The state becomes the system

This situation has evolved to where we now have a situation where there are unitary states within states! The settlement was achieved without a trial - so why not dispense with the judiciary in total? State departments or institutions could become unitary states within states, legislators, judiciary and the executive - all in one.

An example of this, in South Africa, is the Competition Commission. It is not a court of law. As in the tobacco case "guilty” parties are all encouraged to admit "guilt” – arrive at a settlement – and then hand over billions or rands to the regime. As in the tobacco case no link can be found to any harm caused.

The regime has made it very clear that it does not have to demonstrate any harm - all it needs to do is extort a settlement and collect the money. Since the Commission’s inception billions of rand have been transferred from the private sector to the state outside of both the tax and judicial systems.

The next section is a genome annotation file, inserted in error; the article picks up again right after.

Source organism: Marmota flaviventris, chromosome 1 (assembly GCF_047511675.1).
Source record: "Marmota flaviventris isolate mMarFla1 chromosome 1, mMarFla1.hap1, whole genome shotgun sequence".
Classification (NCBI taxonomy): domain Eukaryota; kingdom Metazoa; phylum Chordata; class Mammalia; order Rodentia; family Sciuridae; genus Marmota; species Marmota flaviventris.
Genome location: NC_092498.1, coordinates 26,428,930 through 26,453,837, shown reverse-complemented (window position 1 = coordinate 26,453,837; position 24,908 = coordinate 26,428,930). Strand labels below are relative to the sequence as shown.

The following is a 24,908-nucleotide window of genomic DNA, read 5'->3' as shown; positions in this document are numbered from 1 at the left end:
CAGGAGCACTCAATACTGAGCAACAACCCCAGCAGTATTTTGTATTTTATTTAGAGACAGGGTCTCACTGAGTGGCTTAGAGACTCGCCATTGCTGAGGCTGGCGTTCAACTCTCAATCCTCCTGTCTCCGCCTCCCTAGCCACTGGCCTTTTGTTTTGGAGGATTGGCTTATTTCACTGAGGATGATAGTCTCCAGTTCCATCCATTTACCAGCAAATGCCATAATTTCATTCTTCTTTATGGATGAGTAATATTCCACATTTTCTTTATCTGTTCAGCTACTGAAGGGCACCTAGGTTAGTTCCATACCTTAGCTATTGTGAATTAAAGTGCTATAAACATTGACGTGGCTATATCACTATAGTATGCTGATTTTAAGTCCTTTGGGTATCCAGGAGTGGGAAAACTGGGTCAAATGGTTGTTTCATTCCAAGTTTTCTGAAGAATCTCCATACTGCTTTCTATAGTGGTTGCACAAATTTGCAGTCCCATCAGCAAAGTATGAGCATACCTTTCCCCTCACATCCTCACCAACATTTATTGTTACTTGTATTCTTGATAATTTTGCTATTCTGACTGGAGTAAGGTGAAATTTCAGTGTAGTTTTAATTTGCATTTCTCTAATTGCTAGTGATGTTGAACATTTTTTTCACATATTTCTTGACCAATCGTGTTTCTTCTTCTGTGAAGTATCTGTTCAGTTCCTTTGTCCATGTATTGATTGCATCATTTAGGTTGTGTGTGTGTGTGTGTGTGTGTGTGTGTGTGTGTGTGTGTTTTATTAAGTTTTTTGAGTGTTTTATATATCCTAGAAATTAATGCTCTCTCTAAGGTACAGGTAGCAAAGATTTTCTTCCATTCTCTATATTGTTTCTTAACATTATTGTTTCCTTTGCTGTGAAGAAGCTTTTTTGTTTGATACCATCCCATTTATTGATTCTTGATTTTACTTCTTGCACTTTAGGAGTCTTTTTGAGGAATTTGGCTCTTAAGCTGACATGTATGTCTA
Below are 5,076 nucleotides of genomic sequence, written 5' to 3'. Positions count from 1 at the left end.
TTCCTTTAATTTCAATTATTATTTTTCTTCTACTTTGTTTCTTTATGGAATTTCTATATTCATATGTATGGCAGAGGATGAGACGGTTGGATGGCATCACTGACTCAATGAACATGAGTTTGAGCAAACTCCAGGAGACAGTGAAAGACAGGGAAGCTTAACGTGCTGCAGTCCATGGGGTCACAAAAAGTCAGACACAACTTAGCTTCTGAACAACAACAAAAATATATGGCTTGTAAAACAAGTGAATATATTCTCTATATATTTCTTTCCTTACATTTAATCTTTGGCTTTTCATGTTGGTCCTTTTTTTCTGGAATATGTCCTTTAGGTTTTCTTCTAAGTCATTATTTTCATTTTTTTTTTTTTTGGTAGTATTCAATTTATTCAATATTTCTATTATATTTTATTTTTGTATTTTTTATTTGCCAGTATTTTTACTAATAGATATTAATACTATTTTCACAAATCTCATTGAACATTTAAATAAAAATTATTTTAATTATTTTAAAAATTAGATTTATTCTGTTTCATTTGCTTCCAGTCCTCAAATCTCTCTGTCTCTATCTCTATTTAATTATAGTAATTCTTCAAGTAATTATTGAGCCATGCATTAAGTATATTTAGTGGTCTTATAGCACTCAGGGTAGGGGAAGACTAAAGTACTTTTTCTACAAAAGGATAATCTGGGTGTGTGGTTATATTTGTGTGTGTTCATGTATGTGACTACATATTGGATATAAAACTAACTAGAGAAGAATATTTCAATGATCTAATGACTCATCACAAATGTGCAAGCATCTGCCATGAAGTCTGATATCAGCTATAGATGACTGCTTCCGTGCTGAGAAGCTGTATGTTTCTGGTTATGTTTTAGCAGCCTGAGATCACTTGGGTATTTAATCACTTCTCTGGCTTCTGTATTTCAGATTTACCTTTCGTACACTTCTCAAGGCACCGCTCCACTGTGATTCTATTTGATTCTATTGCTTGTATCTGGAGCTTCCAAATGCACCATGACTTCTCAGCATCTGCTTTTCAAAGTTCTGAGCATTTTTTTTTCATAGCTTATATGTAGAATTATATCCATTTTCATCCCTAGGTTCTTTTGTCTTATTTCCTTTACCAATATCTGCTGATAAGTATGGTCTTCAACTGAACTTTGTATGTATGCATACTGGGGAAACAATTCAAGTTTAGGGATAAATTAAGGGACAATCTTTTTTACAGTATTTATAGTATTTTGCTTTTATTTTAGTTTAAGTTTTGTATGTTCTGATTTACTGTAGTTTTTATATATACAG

The success of the regime has inspired an ever growing "10% brigade”. Government institution after institution is claiming the right to grab 10% of a private sector company’s turnover using the Competition Commission as a model; success breeds sucess.

Of exclusive benefit to the State

What started as New Socialism – a way of compensating injured parties without the State making payments – soon morphed into a system for the benefit of lawyers – and is now evolving as a system for the exclusive benefit of State institutions. 

State institutions are perfecting ways to extract cash from the private sector, for its own benefit, outside of the tax and judicial system. As the state has reached the limits of taxation, this new system can be expected to play an ever increasing role – here comes the 10 per cent brigade and others.